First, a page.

“I am not a commercial person and if you put me in that cage I am going to die”.
I ask her about her constant support – her parents. Even if they haven’t been happy with her choices they have been around and she is grateful for their presence, “I know I am loved and am finally being understood”. Beyond family it is her fans, “they come to me after the gigs and they don’t even know what to say, I can see it in their eyes, the love they feel. I am grateful for all the love I have received”.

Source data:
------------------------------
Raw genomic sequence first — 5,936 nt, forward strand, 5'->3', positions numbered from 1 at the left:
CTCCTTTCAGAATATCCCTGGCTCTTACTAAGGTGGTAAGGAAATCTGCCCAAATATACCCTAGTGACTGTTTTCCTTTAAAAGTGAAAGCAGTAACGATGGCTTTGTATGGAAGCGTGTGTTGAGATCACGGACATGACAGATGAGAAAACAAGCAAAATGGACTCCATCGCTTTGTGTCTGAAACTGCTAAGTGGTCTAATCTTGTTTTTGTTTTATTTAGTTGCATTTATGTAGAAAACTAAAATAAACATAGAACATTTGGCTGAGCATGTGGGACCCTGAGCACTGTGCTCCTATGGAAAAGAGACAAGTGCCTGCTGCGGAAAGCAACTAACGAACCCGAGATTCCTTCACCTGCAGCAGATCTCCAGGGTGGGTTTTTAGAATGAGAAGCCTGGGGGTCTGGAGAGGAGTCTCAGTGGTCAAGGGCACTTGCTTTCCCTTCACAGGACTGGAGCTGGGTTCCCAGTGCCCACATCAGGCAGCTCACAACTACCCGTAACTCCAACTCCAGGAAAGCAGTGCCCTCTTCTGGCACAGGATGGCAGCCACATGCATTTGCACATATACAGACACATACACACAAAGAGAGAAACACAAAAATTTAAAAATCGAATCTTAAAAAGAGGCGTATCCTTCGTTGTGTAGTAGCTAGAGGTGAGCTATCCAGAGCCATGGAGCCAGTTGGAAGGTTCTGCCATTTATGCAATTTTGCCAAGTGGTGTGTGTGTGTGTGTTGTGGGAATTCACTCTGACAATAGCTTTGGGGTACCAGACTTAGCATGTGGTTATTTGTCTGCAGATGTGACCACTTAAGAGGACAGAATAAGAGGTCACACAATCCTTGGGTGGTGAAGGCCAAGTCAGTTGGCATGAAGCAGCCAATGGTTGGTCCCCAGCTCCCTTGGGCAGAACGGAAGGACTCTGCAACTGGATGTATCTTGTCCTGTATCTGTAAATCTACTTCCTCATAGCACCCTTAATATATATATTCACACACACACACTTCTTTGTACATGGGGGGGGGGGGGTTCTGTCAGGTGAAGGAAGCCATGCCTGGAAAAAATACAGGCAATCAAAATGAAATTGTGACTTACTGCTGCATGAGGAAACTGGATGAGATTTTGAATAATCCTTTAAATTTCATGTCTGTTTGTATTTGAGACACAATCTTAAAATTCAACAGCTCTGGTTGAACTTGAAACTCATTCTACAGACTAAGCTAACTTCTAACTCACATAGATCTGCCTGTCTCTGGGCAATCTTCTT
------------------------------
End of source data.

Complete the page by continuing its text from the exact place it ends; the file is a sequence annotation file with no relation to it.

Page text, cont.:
Talking to a well-read DJ who has researched sound to the extent she has is an enlightening experience. She talks about the importance of frequencies in making music, to understand what they do to a body. “One needs to know the limits in sound, pushing the limits won’t do anything but destroy. I believe a good DJ should interact with the crowd and share her/his personality. A live performance is an audio-visual experience and the artist should respect that and cater to it.” But this journey of being on stage hasn’t been an easy one for her. She confesses she is very conscious on stage, and has had to battle with it throughout her career as a DJ. She puts in a lot of effort to bare her soul on stage for the audience that comes to her shows.